Renal blood flow, glomerular filtration rate, and tubular function are reduced in both preterm and term neonates. Therefore, newborns, especially those less than 34 weeks' gestation, require less frequent dosing intervals for many drugs. Aminoglycosides are administered every 8 hours in older children, every 12 hours in new-borns, and every 24 hours in extremely premature infants. The glomerular filtration rate of the term newborn is approximately 50% less than the adult level but reaches adult values by 1 year of age. Renal blood flow approaches adult values between ages 5 and 12 months. Tubular secretory functions mature at a slower rate than does glomerular filtration. Renal excretion of organic anions, such as penicillin, furosemide, and indomethacin, is very low in the newborn. Tubular secretion and reabsorption reach adult levels by 7 months of age. Renal elimination of drugs appears to play a greater role than does metabolism in newborns. Over the first year of life the infant develops a more adult-type excretory pattern.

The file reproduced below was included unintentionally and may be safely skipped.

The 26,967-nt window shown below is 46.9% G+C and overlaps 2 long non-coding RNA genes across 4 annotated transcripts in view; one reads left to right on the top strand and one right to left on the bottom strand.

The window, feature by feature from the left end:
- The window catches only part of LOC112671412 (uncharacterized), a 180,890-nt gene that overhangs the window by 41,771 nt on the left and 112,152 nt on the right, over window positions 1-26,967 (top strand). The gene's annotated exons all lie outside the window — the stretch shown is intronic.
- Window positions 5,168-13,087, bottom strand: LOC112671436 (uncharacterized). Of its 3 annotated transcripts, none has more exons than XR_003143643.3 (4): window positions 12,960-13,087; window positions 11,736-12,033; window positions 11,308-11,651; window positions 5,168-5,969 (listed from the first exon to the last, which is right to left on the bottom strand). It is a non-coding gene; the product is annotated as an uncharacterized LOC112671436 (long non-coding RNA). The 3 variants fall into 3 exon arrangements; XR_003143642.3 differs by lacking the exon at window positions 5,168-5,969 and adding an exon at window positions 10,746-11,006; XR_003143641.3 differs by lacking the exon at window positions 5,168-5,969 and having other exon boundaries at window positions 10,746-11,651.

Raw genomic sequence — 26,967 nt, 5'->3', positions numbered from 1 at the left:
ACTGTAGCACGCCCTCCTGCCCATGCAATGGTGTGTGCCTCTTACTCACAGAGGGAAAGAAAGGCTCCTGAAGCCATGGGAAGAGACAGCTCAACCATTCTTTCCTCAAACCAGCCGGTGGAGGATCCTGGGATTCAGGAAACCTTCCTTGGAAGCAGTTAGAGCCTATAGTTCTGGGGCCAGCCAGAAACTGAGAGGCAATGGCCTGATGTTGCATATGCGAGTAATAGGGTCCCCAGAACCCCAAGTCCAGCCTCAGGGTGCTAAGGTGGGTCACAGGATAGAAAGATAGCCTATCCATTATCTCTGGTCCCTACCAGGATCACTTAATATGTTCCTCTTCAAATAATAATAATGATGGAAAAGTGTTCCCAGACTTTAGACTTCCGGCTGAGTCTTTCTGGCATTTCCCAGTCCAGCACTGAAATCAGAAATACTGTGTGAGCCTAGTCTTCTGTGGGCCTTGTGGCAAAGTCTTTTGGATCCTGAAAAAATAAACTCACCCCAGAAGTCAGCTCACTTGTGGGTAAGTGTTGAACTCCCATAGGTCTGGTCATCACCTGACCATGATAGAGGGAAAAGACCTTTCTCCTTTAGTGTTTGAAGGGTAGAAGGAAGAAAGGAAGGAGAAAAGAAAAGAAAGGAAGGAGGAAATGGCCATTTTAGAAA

Dealing With Erectile Dysfunction

Dealing With Erectile Dysfunction

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